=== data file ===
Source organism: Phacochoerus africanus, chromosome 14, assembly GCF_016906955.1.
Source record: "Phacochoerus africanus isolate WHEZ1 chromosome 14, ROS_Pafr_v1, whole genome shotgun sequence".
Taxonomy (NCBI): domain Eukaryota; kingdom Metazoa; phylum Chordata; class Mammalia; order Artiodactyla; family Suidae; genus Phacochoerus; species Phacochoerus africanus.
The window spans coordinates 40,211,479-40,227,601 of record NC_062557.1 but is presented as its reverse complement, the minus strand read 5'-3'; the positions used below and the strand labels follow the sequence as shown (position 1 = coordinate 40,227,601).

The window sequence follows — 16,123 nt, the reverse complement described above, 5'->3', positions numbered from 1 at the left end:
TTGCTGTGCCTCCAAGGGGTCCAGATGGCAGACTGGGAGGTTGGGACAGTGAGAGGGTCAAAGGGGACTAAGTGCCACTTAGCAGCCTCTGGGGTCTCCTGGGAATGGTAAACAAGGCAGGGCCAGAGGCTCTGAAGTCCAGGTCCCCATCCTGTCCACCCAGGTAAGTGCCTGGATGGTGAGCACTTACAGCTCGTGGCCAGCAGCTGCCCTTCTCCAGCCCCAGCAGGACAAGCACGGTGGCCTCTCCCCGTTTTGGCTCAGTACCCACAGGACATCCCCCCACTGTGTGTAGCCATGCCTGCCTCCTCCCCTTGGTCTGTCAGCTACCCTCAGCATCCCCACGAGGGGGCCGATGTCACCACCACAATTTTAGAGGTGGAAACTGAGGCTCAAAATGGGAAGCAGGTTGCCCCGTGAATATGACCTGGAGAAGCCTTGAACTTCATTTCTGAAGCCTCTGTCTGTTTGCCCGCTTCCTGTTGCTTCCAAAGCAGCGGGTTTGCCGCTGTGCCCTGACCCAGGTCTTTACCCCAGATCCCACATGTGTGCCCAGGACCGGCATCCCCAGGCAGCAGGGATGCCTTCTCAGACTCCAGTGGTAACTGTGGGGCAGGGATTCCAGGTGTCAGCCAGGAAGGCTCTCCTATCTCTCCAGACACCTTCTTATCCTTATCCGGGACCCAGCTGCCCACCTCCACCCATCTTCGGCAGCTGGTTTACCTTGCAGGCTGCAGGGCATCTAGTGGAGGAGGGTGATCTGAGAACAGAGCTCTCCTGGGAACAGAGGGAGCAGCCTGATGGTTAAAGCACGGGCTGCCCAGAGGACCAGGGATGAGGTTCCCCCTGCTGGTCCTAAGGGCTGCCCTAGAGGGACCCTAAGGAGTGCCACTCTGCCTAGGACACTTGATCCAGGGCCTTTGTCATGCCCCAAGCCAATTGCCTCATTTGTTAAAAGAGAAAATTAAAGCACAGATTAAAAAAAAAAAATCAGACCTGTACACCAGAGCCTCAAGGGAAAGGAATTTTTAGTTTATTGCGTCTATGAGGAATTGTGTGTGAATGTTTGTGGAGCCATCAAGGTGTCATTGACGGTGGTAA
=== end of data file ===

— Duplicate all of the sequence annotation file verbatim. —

Source organism: Phacochoerus africanus, chromosome 14, assembly GCF_016906955.1.
Source record: "Phacochoerus africanus isolate WHEZ1 chromosome 14, ROS_Pafr_v1, whole genome shotgun sequence".
Taxonomy (NCBI): domain Eukaryota; kingdom Metazoa; phylum Chordata; class Mammalia; order Artiodactyla; family Suidae; genus Phacochoerus; species Phacochoerus africanus.
The window spans coordinates 40,211,479-40,227,601 of record NC_062557.1 but is presented as its reverse complement, the minus strand read 5'-3'; the positions used below and the strand labels follow the sequence as shown (position 1 = coordinate 40,227,601).

The window sequence follows — 16,123 nt, the reverse complement described above, 5'->3', positions numbered from 1 at the left end:
TTGCTGTGCCTCCAAGGGGTCCAGATGGCAGACTGGGAGGTTGGGACAGTGAGAGGGTCAAAGGGGACTAAGTGCCACTTAGCAGCCTCTGGGGTCTCCTGGGAATGGTAAACAAGGCAGGGCCAGAGGCTCTGAAGTCCAGGTCCCCATCCTGTCCACCCAGGTAAGTGCCTGGATGGTGAGCACTTACAGCTCGTGGCCAGCAGCTGCCCTTCTCCAGCCCCAGCAGGACAAGCACGGTGGCCTCTCCCCGTTTTGGCTCAGTACCCACAGGACATCCCCCCACTGTGTGTAGCCATGCCTGCCTCCTCCCCTTGGTCTGTCAGCTACCCTCAGCATCCCCACGAGGGGGCCGATGTCACCACCACAATTTTAGAGGTGGAAACTGAGGCTCAAAATGGGAAGCAGGTTGCCCCGTGAATATGACCTGGAGAAGCCTTGAACTTCATTTCTGAAGCCTCTGTCTGTTTGCCCGCTTCCTGTTGCTTCCAAAGCAGCGGGTTTGCCGCTGTGCCCTGACCCAGGTCTTTACCCCAGATCCCACATGTGTGCCCAGGACCGGCATCCCCAGGCAGCAGGGATGCCTTCTCAGACTCCAGTGGTAACTGTGGGGCAGGGATTCCAGGTGTCAGCCAGGAAGGCTCTCCTATCTCTCCAGACACCTTCTTATCCTTATCCGGGACCCAGCTGCCCACCTCCACCCATCTTCGGCAGCTGGTTTACCTTGCAGGCTGCAGGGCATCTAGTGGAGGAGGGTGATCTGAGAACAGAGCTCTCCTGGGAACAGAGGGAGCAGCCTGATGGTTAAAGCACGGGCTGCCCAGAGGACCAGGGATGAGGTTCCCCCTGCTGGTCCTAAGGGCTGCCCTAGAGGGACCCTAAGGAGTGCCACTCTGCCTAGGACACTTGATCCAGGGCCTTTGTCATGCCCCAAGCCAATTGCCTCATTTGTTAAAAGAGAAAATTAAAGCACAGATTAAAAAAAAAAAATCAGACCTGTACACCAGAGCCTCAAGGGAAAGGAATTTTTAGTTTATTGCGTCTATGAGGAATTGTGTGTGAATGTTTGTGGAGCCATCAAGGTGTCATTGACGGTGGTAA